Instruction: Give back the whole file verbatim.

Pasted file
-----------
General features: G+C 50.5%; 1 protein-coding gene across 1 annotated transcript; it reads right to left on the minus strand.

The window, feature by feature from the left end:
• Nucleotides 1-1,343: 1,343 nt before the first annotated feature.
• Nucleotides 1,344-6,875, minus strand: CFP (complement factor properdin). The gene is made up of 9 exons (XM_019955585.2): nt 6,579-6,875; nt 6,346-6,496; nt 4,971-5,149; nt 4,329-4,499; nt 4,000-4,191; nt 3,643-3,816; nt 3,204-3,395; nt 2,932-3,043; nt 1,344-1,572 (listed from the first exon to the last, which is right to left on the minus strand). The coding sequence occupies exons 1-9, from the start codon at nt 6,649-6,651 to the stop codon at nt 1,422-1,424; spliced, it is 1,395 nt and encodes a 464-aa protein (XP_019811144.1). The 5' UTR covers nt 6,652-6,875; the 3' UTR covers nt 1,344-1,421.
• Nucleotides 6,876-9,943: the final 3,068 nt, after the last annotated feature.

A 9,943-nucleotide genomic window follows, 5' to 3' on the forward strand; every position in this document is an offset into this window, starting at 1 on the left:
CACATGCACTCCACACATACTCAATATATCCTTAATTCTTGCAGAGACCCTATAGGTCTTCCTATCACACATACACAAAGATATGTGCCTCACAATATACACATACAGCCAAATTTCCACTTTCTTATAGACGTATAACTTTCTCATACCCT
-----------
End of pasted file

General features: G+C 50.5%; 1 protein-coding gene across 1 annotated transcript; it reads right to left on the minus strand.

The window, feature by feature from the left end:
• Nucleotides 1-1,343: 1,343 nt before the first annotated feature.
• Nucleotides 1,344-6,875, minus strand: CFP (complement factor properdin). The gene is made up of 9 exons (XM_019955585.2): nt 6,579-6,875; nt 6,346-6,496; nt 4,971-5,149; nt 4,329-4,499; nt 4,000-4,191; nt 3,643-3,816; nt 3,204-3,395; nt 2,932-3,043; nt 1,344-1,572 (listed from the first exon to the last, which is right to left on the minus strand). The coding sequence occupies exons 1-9, from the start codon at nt 6,649-6,651 to the stop codon at nt 1,422-1,424; spliced, it is 1,395 nt and encodes a 464-aa protein (XP_019811144.1). The 5' UTR covers nt 6,652-6,875; the 3' UTR covers nt 1,344-1,421.
• Nucleotides 6,876-9,943: the final 3,068 nt, after the last annotated feature.

A 9,943-nucleotide genomic window follows, 5' to 3' on the forward strand; every position in this document is an offset into this window, starting at 1 on the left:
CACATGCACTCCACACATACTCAATATATCCTTAATTCTTGCAGAGACCCTATAGGTCTTCCTATCACACATACACAAAGATATGTGCCTCACAATATACACATACAGCCAAATTTCCACTTTCTTATAGACGTATAACTTTCTCATACCCT